LANSING, Mich. - Michigan state Rep. Mark Jansen will introduce legislation in the next month or so that would implement at least some of a pension commission's recommendations.
The Michigan Commission on Public Pension and Retiree Health Benefits was convened last year by Gov. John Engler to review state laws affecting retirement systems, assess the funding capabilities of public pension plans and make recommendations for legislative changes.
After a year of studying public plans in the state, the commission, led by Peter F. Secchia, noted few serious problems with funding levels and reported to the governor in late February that most of Michigan's state and local pension systems are well-managed. Mr. Secchia is chairman of Universal Forest Products Inc., Grand Rapids, and a former U.S. ambassador to Italy.
The focus of the commission's report is the need for increased public information about public pension funds. One recommendation likely to be implemented would require each public plan in Michigan to provide information about assets, investments and funding levels to a statewide report card on public pension plans. The annual report card would be available on the state's website.
Among the most controversial recommendations, said Mr. Secchia, is one that would give the state treasurer the ability to withhold revenue-sharing or other assets from municipalities that don't meet their benefit obligations. Another suggests that some smaller plans might want to merge or join multiemployer plans. The Municipal Employees' Retirement System of Michigan, Lansing, has $3.5 billion in assets from various local plans around the state, but many municipal plans, even smaller ones, are not participants in that plan.
The commission also recommended the state:
* clarify for each system what an "appropriate required employer contribution" is and provide a procedure by which the amount can be determined;
* grant itself the power to review public plans in cases of violation of fiduciary duty or gross mismanagement;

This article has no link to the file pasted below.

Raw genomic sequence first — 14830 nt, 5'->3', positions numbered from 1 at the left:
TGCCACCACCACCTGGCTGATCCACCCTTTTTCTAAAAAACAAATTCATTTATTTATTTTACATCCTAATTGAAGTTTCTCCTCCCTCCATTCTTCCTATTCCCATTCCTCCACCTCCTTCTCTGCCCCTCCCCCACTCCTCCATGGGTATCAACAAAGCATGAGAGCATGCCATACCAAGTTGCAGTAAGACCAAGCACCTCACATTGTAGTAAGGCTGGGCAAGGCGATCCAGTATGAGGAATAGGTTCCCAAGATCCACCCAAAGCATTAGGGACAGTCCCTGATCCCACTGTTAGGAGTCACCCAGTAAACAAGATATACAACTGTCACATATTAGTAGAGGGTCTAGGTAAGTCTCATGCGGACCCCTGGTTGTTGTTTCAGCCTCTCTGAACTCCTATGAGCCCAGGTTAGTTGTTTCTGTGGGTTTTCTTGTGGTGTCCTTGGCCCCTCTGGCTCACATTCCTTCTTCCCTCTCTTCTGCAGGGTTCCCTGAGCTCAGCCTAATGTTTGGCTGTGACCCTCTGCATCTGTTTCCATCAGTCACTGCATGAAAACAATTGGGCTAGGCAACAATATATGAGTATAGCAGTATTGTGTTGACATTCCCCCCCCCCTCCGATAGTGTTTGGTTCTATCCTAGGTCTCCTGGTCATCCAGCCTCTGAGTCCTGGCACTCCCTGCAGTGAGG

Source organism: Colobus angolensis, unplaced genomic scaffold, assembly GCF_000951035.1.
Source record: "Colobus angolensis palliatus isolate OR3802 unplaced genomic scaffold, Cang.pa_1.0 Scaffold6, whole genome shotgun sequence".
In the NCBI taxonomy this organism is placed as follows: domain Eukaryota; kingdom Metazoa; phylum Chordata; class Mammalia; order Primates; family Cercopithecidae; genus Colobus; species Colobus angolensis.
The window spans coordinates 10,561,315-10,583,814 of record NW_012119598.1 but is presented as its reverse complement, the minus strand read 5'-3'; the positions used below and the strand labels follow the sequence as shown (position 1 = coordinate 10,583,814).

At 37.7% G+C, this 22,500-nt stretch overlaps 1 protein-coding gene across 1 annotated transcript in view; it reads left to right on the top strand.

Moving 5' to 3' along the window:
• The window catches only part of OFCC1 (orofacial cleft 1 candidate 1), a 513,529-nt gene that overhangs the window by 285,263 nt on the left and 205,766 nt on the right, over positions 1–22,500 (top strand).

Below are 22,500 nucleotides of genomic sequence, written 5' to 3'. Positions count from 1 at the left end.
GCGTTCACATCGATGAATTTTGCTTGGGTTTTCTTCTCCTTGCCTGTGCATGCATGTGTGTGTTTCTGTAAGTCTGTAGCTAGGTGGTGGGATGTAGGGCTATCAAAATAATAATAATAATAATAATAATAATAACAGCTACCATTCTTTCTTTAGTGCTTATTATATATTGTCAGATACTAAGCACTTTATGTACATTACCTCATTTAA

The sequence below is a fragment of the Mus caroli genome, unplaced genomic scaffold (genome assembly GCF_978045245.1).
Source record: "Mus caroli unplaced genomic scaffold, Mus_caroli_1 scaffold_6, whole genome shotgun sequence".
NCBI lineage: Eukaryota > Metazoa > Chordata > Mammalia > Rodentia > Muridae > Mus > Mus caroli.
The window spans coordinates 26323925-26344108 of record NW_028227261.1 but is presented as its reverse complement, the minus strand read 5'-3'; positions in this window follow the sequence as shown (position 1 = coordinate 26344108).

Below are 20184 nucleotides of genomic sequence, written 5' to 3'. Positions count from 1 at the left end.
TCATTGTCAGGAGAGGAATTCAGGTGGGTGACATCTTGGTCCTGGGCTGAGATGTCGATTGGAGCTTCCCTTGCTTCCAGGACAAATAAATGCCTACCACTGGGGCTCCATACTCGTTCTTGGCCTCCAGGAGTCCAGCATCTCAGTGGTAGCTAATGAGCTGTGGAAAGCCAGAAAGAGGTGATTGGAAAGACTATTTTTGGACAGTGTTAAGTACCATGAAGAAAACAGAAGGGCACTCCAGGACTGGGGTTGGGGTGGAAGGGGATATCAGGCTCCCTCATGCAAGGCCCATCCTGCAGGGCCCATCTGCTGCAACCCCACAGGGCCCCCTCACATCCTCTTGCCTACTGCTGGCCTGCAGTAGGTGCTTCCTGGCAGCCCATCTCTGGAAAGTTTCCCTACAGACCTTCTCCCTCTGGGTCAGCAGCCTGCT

* require actuarial evaluations of the impact of pension benefit increases before they are granted and that the public be informed about those effects;
* increase the financial penalties for improper use of retirement funds;
* promote ongoing pension trustee education, local monitoring of such educational programs and establishment of written trustee education policies by local pension boards; and
* require better employee education about plan benefits and investments, especially for employees enrolled in public defined contribution plans, including a requirement that sponsors offer a minimum number of model portfolios with varying risk profiles for employees to select.
Mr. Jansen said he and his staff are researching the commission's recommendations to determine which will require policy changes and which will need legislative fixes. While he stressed that much remains to be determined, he expects legislation will be introduced by a bipartisan group of legislators once the research is complete.
Referring to the report, Mark Hilbert, director of the Bureau of Local Government in the Department of Treasury, said the state pension plans already do all of these things, as do many local plans. The driver behind the commission's suggestions was "preventative, as not many problems were uncovered. The idea is to encourage public plans to get information about the plan to the public in a way that people can use it." The state's pension report card on the web, for example, will allow anyone to compare the benefits of one local plan with another or with the state plans, he said.
Overall, the changes are not onerous for public plans, Mr. Hilbert said.